Helping Students Get Closure When the School Year Ends

graphic that says You don't need strength to let go of something. what you ready need is understanding

Normally, the end of the school year brings a lot of excitement. It is summertime and that means games, leisure, and relaxation! However, it’s also important to remember that your children may be feeling sad or worried about leaving their friends, teachers and routine behind.

This is true now more than ever as we close out this the school year, which included many challenging situations for students and teachers alike. We recognize that the transition through this year, coupled with the end of school may create some anxiety for our students. Indeed, unanticipated change or disruption to routine is one of the leading causes of anxiety for children. With so many elements of this year being truly unanticipated, it’s very important to get closure.

Getting closure means that your child can head into summer feeling happy and settled. It will give them space to talk about any concerns they have for the next year and reflect on their progress and development over the previous months.

In order to support everyone’s transition to the summer holidays, we have developed some ideas for parents to help their children get closure as they end this school year

1) Look Back and Reflect

It’s important for children and families to connect with what has happened over the year in order to gain closure. Advice from Dr. Mills mentions that parents should focus on communicating with their children to let them know that their progress and hard work has been acknowledged. Reflect on that progress with them in a set session. You can do this by looking back at photos, class books, journals, videos, and projects. Ask them how they feel about the pictures and the things they’ve made. Would they do something differently now? How would they tackle the same project?

Here are some example questions to ask your children in a reflection session:

  • What did you learn this year?
  • What did you enjoy most about the year?
  • What challenges did you overcome?
  • How did you help other people?
  • My favorite classroom activity this year was ____ because ____
  • My favorite subject this year was_____

2) Keep in Touch

Quality friendships are very important for your child’s wellbeing, studies show. Socializing will help your child to gain closure from the school year and remain positive and well. Here are some tips for supporting your children to keep in touch with their friends:

  • Make sure your child gets the contact information of their friends.
  • Set up scheduled times when your kids can get together in person or online.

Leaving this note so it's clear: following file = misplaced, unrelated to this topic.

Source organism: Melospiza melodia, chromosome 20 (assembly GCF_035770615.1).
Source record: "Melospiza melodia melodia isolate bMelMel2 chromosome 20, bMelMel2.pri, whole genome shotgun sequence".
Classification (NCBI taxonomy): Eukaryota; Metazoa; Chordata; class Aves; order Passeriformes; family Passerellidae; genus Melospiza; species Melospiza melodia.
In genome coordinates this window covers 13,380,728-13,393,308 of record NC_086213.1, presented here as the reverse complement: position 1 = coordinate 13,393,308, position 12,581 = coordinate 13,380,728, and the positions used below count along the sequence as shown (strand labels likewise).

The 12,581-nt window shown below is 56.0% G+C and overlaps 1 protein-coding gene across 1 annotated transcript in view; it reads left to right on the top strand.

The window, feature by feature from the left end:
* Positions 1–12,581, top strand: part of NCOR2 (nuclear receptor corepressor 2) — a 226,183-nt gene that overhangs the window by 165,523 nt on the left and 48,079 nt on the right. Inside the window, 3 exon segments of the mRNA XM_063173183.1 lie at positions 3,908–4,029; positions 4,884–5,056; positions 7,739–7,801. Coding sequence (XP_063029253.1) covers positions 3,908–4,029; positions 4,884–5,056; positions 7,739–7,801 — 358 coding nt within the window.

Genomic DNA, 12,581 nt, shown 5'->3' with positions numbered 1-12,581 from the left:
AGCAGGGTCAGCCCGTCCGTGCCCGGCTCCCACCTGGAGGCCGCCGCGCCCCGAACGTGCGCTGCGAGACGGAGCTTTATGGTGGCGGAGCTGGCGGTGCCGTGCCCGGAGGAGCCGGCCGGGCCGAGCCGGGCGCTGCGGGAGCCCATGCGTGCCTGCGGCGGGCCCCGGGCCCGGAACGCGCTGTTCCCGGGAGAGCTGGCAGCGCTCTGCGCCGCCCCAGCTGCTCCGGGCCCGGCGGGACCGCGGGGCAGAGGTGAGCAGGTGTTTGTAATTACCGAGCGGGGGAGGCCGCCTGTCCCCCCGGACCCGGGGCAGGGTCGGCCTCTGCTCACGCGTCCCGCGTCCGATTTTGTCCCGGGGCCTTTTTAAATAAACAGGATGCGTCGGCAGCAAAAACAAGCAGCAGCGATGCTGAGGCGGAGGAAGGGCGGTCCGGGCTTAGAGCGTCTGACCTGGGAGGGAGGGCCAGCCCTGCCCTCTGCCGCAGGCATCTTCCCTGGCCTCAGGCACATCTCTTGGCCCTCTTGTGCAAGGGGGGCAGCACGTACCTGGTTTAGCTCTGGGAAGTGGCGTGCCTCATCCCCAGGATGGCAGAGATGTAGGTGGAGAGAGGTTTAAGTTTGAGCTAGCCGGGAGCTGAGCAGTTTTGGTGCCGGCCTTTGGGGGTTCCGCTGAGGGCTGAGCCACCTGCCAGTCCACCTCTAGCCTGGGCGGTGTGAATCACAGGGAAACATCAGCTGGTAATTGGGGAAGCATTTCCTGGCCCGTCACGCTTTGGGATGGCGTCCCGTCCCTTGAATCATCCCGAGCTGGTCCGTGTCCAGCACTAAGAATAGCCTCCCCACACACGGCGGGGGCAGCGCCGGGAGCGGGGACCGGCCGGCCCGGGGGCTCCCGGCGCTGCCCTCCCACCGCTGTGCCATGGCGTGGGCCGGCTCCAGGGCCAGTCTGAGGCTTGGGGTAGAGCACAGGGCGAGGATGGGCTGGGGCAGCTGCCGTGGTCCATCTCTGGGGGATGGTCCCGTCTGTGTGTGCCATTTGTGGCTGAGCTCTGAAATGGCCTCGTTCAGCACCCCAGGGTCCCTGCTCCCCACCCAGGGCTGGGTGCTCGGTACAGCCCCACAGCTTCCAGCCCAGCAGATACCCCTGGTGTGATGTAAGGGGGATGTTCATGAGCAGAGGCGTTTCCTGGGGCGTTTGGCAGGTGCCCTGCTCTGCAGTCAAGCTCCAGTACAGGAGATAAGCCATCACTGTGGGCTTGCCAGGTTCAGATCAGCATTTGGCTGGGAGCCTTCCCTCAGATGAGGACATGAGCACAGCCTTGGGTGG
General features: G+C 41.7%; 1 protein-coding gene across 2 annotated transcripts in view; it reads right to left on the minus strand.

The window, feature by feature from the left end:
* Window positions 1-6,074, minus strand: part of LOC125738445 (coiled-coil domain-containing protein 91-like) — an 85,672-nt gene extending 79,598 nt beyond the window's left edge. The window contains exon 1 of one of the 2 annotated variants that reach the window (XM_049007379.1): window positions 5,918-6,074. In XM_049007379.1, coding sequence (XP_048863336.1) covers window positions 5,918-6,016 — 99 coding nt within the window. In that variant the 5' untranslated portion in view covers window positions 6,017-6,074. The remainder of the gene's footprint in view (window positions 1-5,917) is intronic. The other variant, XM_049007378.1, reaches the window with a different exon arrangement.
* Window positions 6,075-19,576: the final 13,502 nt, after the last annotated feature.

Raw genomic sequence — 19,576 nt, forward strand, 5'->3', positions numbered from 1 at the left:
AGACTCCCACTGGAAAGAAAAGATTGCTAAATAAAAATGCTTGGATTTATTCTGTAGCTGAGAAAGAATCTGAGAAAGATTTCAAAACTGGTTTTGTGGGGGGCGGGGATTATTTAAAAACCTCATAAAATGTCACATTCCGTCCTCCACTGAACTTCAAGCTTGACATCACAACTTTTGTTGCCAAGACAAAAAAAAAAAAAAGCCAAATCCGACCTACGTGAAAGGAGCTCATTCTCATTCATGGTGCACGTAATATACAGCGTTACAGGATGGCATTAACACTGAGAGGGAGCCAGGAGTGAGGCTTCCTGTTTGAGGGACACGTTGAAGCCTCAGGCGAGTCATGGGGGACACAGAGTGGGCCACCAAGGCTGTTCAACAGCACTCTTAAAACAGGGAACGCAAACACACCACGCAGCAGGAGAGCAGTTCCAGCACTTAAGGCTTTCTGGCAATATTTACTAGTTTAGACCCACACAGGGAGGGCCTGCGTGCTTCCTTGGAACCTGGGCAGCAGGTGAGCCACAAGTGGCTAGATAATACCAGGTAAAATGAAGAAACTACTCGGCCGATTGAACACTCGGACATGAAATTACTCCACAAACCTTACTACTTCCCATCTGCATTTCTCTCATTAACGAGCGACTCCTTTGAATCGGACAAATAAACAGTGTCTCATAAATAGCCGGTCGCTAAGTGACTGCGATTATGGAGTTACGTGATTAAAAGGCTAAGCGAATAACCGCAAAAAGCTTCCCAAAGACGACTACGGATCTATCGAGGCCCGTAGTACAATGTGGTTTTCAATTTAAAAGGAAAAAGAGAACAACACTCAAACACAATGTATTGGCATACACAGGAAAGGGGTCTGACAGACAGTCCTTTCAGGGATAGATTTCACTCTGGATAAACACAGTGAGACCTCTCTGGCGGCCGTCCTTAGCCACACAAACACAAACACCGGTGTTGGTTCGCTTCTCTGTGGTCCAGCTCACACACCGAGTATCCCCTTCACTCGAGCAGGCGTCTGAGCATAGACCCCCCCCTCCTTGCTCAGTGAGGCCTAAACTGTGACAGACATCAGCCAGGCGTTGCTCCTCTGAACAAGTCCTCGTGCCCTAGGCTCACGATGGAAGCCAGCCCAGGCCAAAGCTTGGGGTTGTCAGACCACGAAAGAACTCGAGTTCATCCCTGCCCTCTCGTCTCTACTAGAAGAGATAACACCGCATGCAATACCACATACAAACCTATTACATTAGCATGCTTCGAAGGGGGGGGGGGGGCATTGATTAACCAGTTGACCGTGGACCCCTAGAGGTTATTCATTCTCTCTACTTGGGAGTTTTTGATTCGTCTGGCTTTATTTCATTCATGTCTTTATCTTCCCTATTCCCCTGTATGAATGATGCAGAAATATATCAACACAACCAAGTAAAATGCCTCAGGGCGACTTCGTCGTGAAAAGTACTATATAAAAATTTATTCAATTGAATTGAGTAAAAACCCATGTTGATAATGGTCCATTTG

• If your kids are meeting up with friends virtually, encourage games. You can find some great examples of games for children to play over video chat online. Some great ideas are virtual charades, Pictionary and I Spy. For a more relaxed virtual-meet up, try coloring together.

3) Celebrate the End of the Year

Your child’s class may very well be having an end-of-year celebration. If that’s a virtual celebration, try organizing a video call beforehand so that your child and their best friend can talk about the school year and what they enjoyed most. Whether it’s online or in-person, encourage your child to jump in with all the celebrations! Ask questions after about their favorite parts of the celebration and what they liked most about their year in that class.

4) Get Creative

Think about some ways that you and your child can reflect on the year while creating something new. Here are some ideas:

  • Work with your child to make a top 10 list of the things they’ve learned this year. Think about field trips, lessons, activities, and practical tasks they’ve completed. Talk the ideas through and decide what was special enough to make it on to the top 10 list.
  • Create a time capsule for all your child’s memories from the school year. Find a container or a shoe box and decorate it, making sure they put their name, the date and school year on the top. Put items in that are linked to specific projects, classes, or school memories. To get ideas for what to put in, ask your child to reflect on what they’d think if they found this box in a few years’ time. What would they remember most? What items would best represent that?
  • Make a journal of the last year. Buy a new blank notebook, and work with your child to print out pictures and write stories of the things they’ve done and achieved. Ask specific questions about their favorite classes, the best things they learned and their favorite school activities they did.

5) Leave a Letter to the Next Class

Encourage your children to make notes about their year to give to next year’s class. These can be virtually sent in to the teacher, and are a great way to help kids look back and reflect, while acknowledging they’re moving on. The note could include:

  • Tips about what’s to come for the younger schoolmates.
  • What your child learned in their time this year.
  • What they wish they’d known on their first day.

Have fun decorating the letter and make a great activity out of it.

6) Restructure Your Day Together

Work with your child to create a plan of new activities you can do over the summer holidays. Ask what they miss most about being in school and then try to cater activities and ideas to that. For example, think about sports, drama, art and play time and work this into their day to day schedule.

In order to give your child the best start to their summer, remember to take the time to check in with them about the school year and organize activities to keep them entertained and actively engaged. You and your children can keep connected with AISG through Twitter (@aisgz), the American International School of Guangzhou Facebook and our Instagram (aisgzram). We look forward to seeing you next year!

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